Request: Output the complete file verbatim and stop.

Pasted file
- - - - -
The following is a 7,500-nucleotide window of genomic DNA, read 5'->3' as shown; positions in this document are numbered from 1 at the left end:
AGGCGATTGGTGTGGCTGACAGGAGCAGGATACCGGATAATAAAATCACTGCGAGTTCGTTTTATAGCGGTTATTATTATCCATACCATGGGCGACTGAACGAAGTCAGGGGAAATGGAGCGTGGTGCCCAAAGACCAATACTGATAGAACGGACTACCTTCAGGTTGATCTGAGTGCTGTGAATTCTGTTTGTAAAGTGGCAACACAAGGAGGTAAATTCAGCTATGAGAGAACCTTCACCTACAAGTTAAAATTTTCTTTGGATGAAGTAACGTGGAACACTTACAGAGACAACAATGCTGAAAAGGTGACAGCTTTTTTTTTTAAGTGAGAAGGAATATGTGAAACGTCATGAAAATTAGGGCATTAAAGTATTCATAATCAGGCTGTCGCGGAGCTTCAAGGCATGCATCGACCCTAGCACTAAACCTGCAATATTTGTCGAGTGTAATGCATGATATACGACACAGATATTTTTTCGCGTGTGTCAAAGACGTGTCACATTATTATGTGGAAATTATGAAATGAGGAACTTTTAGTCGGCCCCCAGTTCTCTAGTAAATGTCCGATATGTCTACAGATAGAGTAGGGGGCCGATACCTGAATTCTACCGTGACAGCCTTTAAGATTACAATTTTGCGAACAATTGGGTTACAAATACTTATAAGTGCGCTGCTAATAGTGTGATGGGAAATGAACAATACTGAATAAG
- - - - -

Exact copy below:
The following is a 7,500-nucleotide window of genomic DNA, read 5'->3' as shown; positions in this document are numbered from 1 at the left end:
AGGCGATTGGTGTGGCTGACAGGAGCAGGATACCGGATAATAAAATCACTGCGAGTTCGTTTTATAGCGGTTATTATTATCCATACCATGGGCGACTGAACGAAGTCAGGGGAAATGGAGCGTGGTGCCCAAAGACCAATACTGATAGAACGGACTACCTTCAGGTTGATCTGAGTGCTGTGAATTCTGTTTGTAAAGTGGCAACACAAGGAGGTAAATTCAGCTATGAGAGAACCTTCACCTACAAGTTAAAATTTTCTTTGGATGAAGTAACGTGGAACACTTACAGAGACAACAATGCTGAAAAGGTGACAGCTTTTTTTTTTAAGTGAGAAGGAATATGTGAAACGTCATGAAAATTAGGGCATTAAAGTATTCATAATCAGGCTGTCGCGGAGCTTCAAGGCATGCATCGACCCTAGCACTAAACCTGCAATATTTGTCGAGTGTAATGCATGATATACGACACAGATATTTTTTCGCGTGTGTCAAAGACGTGTCACATTATTATGTGGAAATTATGAAATGAGGAACTTTTAGTCGGCCCCCAGTTCTCTAGTAAATGTCCGATATGTCTACAGATAGAGTAGGGGGCCGATACCTGAATTCTACCGTGACAGCCTTTAAGATTACAATTTTGCGAACAATTGGGTTACAAATACTTATAAGTGCGCTGCTAATAGTGTGATGGGAAATGAACAATACTGAATAAG